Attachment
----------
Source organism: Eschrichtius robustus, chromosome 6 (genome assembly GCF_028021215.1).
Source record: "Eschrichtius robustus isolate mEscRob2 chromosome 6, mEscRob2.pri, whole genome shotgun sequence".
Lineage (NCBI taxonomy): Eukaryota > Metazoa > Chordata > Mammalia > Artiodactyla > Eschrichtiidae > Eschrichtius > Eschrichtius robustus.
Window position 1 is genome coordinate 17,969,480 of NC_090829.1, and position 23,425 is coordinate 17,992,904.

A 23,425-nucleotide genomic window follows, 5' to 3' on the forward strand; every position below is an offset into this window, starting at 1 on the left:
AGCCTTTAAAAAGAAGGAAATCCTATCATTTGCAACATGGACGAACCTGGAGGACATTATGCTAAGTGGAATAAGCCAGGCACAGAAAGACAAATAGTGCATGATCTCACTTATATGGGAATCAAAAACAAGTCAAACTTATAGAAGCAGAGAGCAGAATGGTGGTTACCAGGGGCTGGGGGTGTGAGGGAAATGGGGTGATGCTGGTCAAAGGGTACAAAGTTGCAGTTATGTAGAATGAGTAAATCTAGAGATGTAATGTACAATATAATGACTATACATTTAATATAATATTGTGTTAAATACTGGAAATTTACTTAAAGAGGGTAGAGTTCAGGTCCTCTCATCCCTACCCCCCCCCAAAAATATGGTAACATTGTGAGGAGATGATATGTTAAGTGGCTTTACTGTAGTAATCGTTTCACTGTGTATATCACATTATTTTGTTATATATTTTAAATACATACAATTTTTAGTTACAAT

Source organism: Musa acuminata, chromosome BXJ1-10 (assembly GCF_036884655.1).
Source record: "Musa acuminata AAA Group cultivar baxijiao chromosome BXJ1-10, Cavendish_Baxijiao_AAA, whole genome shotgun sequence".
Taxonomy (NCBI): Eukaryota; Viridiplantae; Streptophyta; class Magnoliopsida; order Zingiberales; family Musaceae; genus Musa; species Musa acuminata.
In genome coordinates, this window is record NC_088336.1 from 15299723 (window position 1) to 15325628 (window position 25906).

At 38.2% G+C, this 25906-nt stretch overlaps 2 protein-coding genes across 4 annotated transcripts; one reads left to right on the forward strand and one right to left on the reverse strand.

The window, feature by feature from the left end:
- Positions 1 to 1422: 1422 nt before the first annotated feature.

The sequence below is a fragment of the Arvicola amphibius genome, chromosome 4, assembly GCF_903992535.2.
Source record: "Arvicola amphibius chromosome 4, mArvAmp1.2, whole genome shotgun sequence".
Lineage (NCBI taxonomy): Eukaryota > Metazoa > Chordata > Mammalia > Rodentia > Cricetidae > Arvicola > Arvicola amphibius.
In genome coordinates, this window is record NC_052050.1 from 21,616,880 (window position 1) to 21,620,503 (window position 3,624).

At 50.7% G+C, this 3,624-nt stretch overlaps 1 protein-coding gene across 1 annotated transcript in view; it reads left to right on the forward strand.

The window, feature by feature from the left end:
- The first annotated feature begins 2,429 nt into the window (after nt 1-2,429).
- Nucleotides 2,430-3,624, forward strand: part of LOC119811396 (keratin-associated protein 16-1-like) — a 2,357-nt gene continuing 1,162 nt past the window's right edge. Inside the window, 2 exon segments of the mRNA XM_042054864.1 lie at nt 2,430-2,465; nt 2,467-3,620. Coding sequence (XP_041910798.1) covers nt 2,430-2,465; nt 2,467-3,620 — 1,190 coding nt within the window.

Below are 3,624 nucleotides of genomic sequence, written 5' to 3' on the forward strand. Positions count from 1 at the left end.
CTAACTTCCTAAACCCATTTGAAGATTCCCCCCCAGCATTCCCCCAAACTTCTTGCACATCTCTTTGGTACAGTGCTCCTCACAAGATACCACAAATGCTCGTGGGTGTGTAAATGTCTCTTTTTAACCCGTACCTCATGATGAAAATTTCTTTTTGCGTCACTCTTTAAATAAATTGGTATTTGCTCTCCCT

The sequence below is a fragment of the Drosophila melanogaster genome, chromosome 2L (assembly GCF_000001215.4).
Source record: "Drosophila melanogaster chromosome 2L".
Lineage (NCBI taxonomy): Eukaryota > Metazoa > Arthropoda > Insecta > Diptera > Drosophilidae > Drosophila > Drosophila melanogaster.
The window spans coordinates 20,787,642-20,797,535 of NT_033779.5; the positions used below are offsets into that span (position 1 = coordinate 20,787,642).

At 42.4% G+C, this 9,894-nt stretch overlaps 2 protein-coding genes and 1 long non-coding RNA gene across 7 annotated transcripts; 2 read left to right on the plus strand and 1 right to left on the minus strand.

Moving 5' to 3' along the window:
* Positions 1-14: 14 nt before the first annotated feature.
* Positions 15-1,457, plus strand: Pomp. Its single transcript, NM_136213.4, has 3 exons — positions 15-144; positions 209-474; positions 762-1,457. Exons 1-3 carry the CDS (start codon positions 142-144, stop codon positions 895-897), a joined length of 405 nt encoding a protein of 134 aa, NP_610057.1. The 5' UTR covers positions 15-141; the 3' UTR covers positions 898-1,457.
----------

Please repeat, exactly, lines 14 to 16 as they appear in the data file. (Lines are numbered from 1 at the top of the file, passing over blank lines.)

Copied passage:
The sequence below is a fragment of the Arvicola amphibius genome, chromosome 4, assembly GCF_903992535.2.
Source record: "Arvicola amphibius chromosome 4, mArvAmp1.2, whole genome shotgun sequence".
Lineage (NCBI taxonomy): Eukaryota > Metazoa > Chordata > Mammalia > Rodentia > Cricetidae > Arvicola > Arvicola amphibius.